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The New Tudor Ranger Is 70 Years In The Making, Inspired By The British North Greenland Expedition

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Back to its roots, the new Tudor Ranger is a no-nonsense tool watch that just works.

When Hans Wilsdorf registered the trade mark for Tudor, he did so with a singular goal in mind, which was to create functional and reliable watches at an affordable price. They were so dedicated to this founding philosophy that when they launched their very first self-winding watch in 1952 – the Oyster Prince – they sent a bunch of these watches along with the British North Greenland Expedition to demonstrate the watches could handle the harsh realities of the Arctic Circle. And interestingly enough, this is also where the story of the new Tudor Ranger begins.

Out In the Cold

The British North Greenland Expedition was a scientific mission to carry out studies in glaciology, meteorology, geology and physiology. In July 1952, led by Commander James Simpson, a crew of 25 men set sail from Deptford, an area on the south bank of the River Thames in London, England. From there they sailed to the north-east coast of Greenland and were air-lifted to Britannia Lake in Queen Louise Land where they set up base camp. Then, Commander Simpson along with a small party travelled by dog sledges a further 370 km to the west to establish the North Ice station. And throughout his journey, he reportedly had a Tudor Oyster Prince strapped firmly onto his wrist.

Understanding the power of a proven track record in terms of marketing, Tudor decided they would equip the 25-man crew of the expedition with their new self-winding Oyster Prince watches. Tudor requested that these men record and monitor the variations in precision throughout the expedition recording them in special notebooks and comparing them against the hourly timekeeping signals emitted by the BBC.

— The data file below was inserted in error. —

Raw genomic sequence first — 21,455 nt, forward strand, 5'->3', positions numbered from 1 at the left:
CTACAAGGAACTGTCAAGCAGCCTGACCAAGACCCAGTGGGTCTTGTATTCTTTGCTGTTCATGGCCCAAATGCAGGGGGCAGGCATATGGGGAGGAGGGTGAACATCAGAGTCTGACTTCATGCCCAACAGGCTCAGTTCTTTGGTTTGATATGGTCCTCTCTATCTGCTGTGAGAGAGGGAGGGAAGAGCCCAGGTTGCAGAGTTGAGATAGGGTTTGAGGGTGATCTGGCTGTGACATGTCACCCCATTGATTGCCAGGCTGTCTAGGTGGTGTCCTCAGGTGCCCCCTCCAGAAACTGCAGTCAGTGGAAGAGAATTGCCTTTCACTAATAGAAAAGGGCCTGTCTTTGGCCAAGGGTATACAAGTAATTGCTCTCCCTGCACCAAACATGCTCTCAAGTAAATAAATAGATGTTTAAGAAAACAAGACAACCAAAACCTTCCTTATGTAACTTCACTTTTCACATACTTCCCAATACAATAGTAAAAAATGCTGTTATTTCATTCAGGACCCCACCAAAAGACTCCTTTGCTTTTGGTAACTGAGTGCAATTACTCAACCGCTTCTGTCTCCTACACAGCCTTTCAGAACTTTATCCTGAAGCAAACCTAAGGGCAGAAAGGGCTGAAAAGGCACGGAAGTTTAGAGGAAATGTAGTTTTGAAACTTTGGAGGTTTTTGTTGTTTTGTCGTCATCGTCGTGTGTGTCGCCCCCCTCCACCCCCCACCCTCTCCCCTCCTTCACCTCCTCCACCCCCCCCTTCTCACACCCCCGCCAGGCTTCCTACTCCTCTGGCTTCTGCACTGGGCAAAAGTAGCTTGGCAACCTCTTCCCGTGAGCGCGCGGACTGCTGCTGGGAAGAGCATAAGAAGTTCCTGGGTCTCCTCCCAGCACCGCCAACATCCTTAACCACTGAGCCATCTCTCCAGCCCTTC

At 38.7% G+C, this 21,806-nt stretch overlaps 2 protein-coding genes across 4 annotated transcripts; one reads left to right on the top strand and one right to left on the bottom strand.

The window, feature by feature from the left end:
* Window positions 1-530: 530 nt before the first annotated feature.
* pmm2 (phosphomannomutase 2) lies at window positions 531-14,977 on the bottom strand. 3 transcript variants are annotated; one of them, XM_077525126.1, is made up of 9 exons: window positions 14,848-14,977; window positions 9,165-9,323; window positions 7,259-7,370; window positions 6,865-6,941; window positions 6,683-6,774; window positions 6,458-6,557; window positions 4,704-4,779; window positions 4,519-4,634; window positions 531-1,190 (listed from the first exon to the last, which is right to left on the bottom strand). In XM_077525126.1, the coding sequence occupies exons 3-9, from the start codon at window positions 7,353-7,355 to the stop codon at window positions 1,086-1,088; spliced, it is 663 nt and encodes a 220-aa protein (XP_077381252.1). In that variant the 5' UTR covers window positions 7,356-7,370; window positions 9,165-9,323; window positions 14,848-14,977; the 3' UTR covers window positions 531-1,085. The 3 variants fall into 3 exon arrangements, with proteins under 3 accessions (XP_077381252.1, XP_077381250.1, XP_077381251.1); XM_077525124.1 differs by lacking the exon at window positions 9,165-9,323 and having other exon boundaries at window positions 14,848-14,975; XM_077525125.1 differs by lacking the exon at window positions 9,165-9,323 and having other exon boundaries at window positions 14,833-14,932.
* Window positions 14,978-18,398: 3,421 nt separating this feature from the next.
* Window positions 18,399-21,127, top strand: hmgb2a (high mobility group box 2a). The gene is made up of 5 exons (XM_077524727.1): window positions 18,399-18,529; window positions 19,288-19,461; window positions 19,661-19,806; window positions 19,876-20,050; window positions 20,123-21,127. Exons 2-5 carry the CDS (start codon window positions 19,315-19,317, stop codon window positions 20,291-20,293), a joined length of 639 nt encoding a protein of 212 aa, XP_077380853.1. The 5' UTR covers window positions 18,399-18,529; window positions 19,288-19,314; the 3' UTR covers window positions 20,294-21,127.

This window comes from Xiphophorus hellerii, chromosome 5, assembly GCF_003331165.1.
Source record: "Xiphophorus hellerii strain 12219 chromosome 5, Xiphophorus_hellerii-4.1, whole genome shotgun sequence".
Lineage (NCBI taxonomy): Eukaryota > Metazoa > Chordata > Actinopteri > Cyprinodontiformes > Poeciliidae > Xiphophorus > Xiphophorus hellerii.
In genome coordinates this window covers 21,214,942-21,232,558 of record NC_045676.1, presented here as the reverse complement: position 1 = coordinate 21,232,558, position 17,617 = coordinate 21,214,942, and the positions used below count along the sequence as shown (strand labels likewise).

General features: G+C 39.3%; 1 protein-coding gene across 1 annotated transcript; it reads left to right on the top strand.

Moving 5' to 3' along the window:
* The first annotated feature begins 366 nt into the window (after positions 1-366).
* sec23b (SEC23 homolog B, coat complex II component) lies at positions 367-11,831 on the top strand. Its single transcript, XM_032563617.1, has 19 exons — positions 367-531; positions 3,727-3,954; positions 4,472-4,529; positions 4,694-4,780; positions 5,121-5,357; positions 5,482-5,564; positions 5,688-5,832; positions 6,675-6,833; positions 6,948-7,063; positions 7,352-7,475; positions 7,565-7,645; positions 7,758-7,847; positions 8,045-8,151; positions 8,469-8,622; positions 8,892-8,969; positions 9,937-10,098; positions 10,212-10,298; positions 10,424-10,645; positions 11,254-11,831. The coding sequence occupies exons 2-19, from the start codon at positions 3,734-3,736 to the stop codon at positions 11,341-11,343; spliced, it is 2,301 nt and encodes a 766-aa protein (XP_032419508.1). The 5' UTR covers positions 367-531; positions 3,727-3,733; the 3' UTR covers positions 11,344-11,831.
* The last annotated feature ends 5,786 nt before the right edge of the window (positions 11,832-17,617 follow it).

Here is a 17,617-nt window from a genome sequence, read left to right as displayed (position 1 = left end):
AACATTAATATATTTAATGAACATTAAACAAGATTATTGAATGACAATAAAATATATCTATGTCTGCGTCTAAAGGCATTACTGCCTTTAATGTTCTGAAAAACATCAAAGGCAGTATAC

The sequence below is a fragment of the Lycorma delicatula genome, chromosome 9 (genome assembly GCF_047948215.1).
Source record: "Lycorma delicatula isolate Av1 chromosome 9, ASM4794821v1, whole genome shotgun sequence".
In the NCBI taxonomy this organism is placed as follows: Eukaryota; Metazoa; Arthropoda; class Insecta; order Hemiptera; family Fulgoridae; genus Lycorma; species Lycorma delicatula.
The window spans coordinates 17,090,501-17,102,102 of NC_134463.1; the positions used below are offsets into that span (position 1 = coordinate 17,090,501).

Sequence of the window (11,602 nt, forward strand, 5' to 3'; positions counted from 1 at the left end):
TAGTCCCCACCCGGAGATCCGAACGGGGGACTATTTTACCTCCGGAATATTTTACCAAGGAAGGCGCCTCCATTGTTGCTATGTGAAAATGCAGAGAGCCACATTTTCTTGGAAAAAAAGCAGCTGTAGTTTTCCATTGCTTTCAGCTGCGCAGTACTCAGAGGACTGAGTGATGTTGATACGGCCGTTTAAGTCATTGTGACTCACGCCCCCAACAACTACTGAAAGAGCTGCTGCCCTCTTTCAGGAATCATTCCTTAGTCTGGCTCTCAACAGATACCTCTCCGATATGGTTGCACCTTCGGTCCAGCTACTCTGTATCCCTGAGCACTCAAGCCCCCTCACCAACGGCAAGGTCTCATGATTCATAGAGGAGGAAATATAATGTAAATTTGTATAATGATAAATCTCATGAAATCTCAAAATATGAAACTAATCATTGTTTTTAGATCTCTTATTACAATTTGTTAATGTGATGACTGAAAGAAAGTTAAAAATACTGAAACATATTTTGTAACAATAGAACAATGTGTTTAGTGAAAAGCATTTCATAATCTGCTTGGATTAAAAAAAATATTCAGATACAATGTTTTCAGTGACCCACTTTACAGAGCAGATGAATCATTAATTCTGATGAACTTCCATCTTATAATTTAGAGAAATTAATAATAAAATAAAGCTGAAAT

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A letter that one of the expedition members sent Tudor is still kept in the brand archives until today.

Tudor also wasted no time in incorporating their first long-term tests, under real-world extreme conditions into their marketing strategy. In one of their ads, they note that the watches will have to withstand “temperatures of 90 degrees below zero; climb 9,000 feet in the rarefied atmosphere; suffer 100 miles an hour blizzards; live underground in tunnels of snow.” It is safe to say that the watches performed admirably in these trials as one expedition member even wrote Tudor upon his return stating that his watch “maintained remarkable precision” and that “at no time did it need to be rewound by hand”.

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An advertising sample from 1952.

Ranger Then and Now

There are archival documents to show that the Ranger name was already registered by the founder as early as 1929. However, the aesthetics of the Ranger we recognise today didn’t appear until the 1960s. It was only in 1965 that the first Ranger watches with the arrow hour hand and the 3-6-9 numerals were launched. Then, in 1969 a second version was introduced to the collection, offering a date function to this tool watch.